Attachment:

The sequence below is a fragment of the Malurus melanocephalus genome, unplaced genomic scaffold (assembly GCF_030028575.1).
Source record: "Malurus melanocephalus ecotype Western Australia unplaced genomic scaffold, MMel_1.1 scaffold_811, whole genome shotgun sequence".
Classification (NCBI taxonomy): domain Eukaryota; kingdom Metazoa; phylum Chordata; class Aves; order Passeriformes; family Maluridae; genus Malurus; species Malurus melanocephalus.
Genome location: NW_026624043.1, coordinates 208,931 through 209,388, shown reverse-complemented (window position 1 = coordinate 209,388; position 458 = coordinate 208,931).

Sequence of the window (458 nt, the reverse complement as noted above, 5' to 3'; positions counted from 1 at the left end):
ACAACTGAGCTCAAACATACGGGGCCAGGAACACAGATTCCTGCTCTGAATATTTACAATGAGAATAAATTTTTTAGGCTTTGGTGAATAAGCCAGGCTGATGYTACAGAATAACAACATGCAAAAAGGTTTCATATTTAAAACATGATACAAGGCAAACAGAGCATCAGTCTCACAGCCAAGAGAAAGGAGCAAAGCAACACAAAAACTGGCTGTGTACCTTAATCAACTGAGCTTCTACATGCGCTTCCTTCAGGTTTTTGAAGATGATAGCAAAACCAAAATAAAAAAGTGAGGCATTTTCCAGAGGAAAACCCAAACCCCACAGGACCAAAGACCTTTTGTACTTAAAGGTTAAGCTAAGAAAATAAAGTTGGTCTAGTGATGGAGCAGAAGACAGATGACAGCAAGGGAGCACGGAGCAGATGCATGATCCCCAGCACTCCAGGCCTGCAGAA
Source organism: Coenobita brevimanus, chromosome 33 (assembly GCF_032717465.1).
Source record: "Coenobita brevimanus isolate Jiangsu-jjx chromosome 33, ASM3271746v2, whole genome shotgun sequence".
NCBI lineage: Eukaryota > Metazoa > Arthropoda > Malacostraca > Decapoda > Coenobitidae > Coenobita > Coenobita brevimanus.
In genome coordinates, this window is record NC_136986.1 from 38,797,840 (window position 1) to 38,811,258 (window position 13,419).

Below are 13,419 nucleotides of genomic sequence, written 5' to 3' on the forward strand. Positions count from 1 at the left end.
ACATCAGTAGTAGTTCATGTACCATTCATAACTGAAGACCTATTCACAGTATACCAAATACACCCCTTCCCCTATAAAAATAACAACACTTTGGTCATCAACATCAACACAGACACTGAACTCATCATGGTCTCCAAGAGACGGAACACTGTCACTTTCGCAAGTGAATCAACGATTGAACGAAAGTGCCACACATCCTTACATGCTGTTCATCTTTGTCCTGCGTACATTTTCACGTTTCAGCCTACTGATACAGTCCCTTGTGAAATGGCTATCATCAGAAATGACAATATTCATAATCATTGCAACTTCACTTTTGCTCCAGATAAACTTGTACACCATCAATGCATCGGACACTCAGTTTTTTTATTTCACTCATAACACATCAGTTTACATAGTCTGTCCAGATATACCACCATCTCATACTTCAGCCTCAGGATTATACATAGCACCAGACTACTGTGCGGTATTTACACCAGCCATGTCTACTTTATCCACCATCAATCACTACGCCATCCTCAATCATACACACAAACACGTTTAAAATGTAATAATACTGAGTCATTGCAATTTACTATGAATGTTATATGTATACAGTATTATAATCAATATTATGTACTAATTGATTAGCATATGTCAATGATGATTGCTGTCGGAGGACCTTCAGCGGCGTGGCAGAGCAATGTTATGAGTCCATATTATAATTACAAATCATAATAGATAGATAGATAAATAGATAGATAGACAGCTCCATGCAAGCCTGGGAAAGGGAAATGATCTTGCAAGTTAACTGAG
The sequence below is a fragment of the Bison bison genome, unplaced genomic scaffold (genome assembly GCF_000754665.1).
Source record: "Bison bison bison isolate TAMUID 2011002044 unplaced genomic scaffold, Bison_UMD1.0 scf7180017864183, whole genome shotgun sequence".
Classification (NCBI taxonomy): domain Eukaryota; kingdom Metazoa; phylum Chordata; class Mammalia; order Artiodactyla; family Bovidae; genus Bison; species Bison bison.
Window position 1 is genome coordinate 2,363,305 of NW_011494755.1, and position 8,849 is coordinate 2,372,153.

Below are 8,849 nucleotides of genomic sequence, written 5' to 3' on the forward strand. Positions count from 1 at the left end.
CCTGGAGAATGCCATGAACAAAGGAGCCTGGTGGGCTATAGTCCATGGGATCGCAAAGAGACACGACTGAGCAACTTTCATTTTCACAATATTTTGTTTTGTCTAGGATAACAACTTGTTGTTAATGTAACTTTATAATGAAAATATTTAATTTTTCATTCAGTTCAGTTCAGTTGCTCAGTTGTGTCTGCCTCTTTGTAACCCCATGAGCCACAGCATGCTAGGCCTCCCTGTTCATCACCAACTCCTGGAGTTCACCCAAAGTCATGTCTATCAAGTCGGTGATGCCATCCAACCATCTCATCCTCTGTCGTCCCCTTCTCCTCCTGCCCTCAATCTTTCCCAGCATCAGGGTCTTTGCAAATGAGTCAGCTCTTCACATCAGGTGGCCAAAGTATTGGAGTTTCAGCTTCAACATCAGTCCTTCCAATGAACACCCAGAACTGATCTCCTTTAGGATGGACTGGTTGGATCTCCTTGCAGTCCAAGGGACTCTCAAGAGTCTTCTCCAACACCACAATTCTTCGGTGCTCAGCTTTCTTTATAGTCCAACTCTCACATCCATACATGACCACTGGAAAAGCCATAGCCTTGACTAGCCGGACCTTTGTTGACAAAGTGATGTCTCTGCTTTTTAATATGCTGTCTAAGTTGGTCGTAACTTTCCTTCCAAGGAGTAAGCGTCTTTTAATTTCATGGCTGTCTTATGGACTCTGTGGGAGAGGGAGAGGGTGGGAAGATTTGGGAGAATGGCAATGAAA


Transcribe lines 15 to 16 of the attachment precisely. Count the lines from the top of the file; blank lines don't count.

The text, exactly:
Classification (NCBI taxonomy): domain Eukaryota; kingdom Metazoa; phylum Chordata; class Mammalia; order Artiodactyla; family Bovidae; genus Bison; species Bison bison.
Window position 1 is genome coordinate 2,363,305 of NW_011494755.1, and position 8,849 is coordinate 2,372,153.